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19 août 2008

Womad Festival, Wiltshire, UK

By David Honigmann, Financial Times, August 2, 2008

The first person on Womad’s main stage this year was Johnny Kalsi. Generally, the worst that can be said of the amiable frontman of the Dhol Foundation is that his drumming forces fellow musicians to wear earplugs. But for many in the audience, the last time they had seen him was when he announced from the stage last year that their cars, having been hauled from the mud by tractors, were being towed away by the police.

Kalsi made only uneasy allusion to the shambolic mudbath that was Womad 2007: “Don’t mention the m-word”. But it was surely no accident that the act he introduced, the monks of the Tashi Lhunpo Monastery, are regularly invited into homes to clear bad energy. As they sounded their 12ft horns, residual bad energy started to shift. But then they paraded round the stage with a giant umbrella, the Womad equivalent of talking of rope in the house of the hanged.

Chris Smith, Womad’s new events director, explicitly saw the role of this year’s festival as “rebuilding trust”. Lots of things went his way including the weather. On Saturday afternoon, serendipitously, the RAF’s Red Arrows aerobatics team flew fighter jets low over the site. “We didn’t organise that but it was pretty impressive,” says Smith. When not scorching, Womad was bucolic. Giant inflatable sculptures lurked amid the trees; passing punters banged away at a woodland gamelan; diners removed their shoes to sit in the sushi yurt.

Vibe is one thing, music another. The 2007 festival pulled out all the stops for its programme; this year’s lineup was less glittery. Nonetheless, almost every one of this year’s winners at the Radio 3 Awards for World Music played. Bassékou Kouyaté sat on a monitor at the ront of the main stage and played his ngoni while the rest of his band crept theatrically behind him and his wife, Amy Sacko, smiled indulgently when not singing her heart out.

Sa Dingding gave a stunning show, complete with dancers. She ended kneeling on the stage, whipping her long hair around her in a frenzy. Rachid Taha stormed the main stage on Friday night, Bo Diddley riffs ablaze on the oud, electric guitars crunching, and the crowd singing along as he transmuted The Clash’s impertinent comment on Middle Eastern politics into “Rock El Casbah”.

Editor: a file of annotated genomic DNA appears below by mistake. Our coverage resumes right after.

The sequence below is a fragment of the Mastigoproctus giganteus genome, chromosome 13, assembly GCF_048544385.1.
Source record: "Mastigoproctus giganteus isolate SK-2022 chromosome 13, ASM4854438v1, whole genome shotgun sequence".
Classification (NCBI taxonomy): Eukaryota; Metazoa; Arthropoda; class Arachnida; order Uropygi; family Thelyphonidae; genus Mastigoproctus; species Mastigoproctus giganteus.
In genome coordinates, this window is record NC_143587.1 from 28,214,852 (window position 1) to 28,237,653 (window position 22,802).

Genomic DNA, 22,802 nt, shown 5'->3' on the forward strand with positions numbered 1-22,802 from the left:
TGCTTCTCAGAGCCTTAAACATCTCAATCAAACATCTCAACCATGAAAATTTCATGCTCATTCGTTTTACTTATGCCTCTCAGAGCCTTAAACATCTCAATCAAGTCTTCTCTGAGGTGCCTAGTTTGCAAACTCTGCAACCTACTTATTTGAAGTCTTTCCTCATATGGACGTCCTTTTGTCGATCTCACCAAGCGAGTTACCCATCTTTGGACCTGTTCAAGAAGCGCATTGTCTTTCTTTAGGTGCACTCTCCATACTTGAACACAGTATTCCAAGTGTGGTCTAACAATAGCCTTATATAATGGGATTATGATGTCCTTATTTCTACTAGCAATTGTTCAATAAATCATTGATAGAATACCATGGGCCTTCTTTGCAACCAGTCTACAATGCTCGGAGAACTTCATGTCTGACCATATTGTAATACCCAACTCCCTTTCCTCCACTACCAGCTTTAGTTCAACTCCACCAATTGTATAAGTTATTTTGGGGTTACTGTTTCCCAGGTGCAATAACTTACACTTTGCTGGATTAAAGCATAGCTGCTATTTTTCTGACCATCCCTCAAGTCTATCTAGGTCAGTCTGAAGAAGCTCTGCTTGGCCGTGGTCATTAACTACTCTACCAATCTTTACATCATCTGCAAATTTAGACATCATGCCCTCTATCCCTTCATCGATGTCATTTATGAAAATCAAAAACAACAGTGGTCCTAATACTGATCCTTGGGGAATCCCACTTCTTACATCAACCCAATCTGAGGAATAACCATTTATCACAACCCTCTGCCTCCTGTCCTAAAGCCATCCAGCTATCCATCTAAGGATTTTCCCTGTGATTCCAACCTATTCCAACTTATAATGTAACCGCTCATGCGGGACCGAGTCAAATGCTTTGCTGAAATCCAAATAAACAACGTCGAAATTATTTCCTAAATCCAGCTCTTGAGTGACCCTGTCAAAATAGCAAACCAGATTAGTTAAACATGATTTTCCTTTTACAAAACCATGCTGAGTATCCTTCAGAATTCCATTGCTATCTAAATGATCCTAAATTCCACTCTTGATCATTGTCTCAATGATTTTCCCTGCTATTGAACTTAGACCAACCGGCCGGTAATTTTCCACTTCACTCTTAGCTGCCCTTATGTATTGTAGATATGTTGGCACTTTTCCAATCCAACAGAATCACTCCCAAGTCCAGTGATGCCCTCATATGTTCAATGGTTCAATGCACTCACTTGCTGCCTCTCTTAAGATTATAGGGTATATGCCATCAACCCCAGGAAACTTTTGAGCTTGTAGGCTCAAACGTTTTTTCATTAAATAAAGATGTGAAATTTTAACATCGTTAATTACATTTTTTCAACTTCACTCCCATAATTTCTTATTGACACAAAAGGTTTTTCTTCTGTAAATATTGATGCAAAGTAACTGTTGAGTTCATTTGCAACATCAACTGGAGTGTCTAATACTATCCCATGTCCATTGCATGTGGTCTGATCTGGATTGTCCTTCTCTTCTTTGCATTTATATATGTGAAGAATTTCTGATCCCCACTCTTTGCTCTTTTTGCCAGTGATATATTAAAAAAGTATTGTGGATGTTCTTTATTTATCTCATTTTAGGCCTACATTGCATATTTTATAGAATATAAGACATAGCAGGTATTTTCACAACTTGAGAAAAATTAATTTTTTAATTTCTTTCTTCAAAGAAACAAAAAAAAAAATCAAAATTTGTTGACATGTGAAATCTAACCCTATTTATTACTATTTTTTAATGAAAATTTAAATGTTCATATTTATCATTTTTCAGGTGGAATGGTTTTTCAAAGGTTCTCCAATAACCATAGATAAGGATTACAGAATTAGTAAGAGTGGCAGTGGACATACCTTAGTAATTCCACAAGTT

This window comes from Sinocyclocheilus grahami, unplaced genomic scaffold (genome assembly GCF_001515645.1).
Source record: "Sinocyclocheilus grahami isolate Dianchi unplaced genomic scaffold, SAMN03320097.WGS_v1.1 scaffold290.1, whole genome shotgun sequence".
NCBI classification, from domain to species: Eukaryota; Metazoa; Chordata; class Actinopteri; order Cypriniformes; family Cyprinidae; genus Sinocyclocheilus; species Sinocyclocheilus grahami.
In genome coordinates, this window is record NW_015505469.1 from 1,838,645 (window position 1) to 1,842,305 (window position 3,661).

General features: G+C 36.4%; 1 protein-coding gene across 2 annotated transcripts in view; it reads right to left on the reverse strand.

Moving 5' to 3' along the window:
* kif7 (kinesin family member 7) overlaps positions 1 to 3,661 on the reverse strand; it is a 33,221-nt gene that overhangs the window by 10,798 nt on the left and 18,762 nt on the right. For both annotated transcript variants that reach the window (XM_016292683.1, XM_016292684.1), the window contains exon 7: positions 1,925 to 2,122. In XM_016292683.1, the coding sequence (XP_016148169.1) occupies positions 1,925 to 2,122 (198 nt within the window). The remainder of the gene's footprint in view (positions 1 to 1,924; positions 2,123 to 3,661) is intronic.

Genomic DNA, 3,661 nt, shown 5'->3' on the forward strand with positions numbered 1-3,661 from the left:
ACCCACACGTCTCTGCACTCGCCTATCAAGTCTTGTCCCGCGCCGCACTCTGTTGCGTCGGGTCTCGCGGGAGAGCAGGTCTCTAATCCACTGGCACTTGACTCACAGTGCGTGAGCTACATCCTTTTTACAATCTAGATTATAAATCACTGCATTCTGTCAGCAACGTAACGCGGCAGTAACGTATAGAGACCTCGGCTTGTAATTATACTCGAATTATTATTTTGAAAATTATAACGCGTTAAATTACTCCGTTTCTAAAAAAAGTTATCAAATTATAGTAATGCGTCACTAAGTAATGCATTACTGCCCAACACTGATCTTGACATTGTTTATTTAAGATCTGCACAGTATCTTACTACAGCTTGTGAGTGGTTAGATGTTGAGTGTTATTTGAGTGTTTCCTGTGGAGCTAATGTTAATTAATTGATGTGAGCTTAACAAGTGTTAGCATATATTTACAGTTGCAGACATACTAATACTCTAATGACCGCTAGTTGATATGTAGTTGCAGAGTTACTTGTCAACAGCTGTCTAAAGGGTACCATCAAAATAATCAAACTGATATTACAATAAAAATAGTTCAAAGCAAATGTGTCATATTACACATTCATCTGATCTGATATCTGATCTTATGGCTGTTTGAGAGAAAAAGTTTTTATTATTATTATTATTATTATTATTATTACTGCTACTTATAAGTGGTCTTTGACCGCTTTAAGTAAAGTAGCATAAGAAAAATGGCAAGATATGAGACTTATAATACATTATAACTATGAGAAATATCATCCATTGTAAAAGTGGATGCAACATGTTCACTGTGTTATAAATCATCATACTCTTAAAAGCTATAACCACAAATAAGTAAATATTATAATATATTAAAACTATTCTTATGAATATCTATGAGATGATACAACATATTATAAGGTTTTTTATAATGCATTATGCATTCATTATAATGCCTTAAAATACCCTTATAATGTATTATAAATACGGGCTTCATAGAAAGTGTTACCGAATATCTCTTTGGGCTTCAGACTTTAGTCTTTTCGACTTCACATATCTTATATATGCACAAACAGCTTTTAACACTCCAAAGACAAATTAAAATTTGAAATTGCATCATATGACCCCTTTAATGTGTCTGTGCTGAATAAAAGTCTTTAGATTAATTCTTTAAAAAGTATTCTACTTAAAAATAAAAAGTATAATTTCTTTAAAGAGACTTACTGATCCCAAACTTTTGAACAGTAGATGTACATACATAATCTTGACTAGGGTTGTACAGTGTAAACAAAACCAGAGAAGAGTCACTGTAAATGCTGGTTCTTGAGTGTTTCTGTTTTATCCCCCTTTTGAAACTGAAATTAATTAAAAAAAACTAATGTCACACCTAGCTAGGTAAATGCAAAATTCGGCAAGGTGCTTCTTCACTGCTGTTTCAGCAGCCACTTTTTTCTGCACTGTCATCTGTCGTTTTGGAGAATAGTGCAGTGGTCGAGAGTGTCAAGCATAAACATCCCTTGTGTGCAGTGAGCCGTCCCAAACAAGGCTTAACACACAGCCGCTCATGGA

The usually reliable Siam Tent seemed cursed. One of the acts there, Toumani Diabaté, swapped the hushed religious ambience of this year’s wonderful solo concerts for a band, including his son Sidiki (who has his father’s flashy fingerwork but, as yet, none of his subtlety). A new composition, “Essaouira”, sounded like Weather Report with a twin kora frontline. “You promised we could go to the steam fair,” complained a child, loudly. The Senegalese singer Wasis Diop was lacklustre there as well. It took Shane MacGowan, slurring through “Fairytale Of New York” with Sharon Shannon, to bring the tent to life.

Breaking into the big time were the Los Angeles-based band Dengue Fever. They played Cambodian pop music from the 1960s, riding a wave of electric organ and twanging surf guitar. David Ralicke played saxophone solos that could have been composed by Mulatu Astatke. Chhom Nimol jumped around like a Cambodian Debbie Harry.

Away in the arboretum, Jah Wobble gave the performance of the festival. His new project, Chinese Dub, started as a relatively modest commission for Liverpool 08, marking the city’s year as European capital of culture, and grew into a tour and an album. Wobble, in grey suit and hat, played forceful basslines that could have performed CPR two fields away. Dodging about the stage, he cued other players to drop in and out. His wife, Zi Lan Liao, sat playing the guzheng, a plucked zither. Clive Bell played Chinese pipes.

Dub and Chinese music proved a perfect mixture. The earnest folk melodies leavened the dub’s conceptual self-importance; the dub hardened the Chinese music against kitsch. As if to demonstrate the kinship, the band played Augustus Pablo’s “Java”, echoing with melodica and a guzheng solo dovetailed in as the rhythm dropped out. Later, Claire Rose sang Dawn Penn’s “No, No, No”, rising from a low growl to impressionistic wails, accompanied by the Tibetan singer Gu Ying.

Midway, Wobble brought on two mask-changing dancers. As they twirled and high kicked, red and yellow silk cloaks whipping around them, their masks constantly changed from one eyeblink to the next, expressions and colours and designs constantly transforming as hands flashed across faces. It was a moment of stage magic so surprising, and so inexplicable, that the audience was dumbstruck.

This year’s big names played surprisingly safe. Squeeze essentially performed a compilation album in its entirety. Chic stretched their one glorious rhythm over 75 minutes: parents and toddlers channelled Travolta while teenagers pretended to be orphans. Eddy Grant mixed the highlights of his songbook with one less familiar number, “Hearts and Diamonds”, that was one degree from Dire Straits.

And then again, away in the woods, the Marseille choir Lo Còr de la Plana was issuing an irresistible a capella invitation. Within 90 seconds, the audience had linked hands and formed a running line, threading in and out of the trees like an Occitan village festival. The rhythm, beaten out on frame drums, quickened, more and more people were sucked in, and Womad’s true spirit of serendipity lived again. Even Johnny Kalsi was forgiven.

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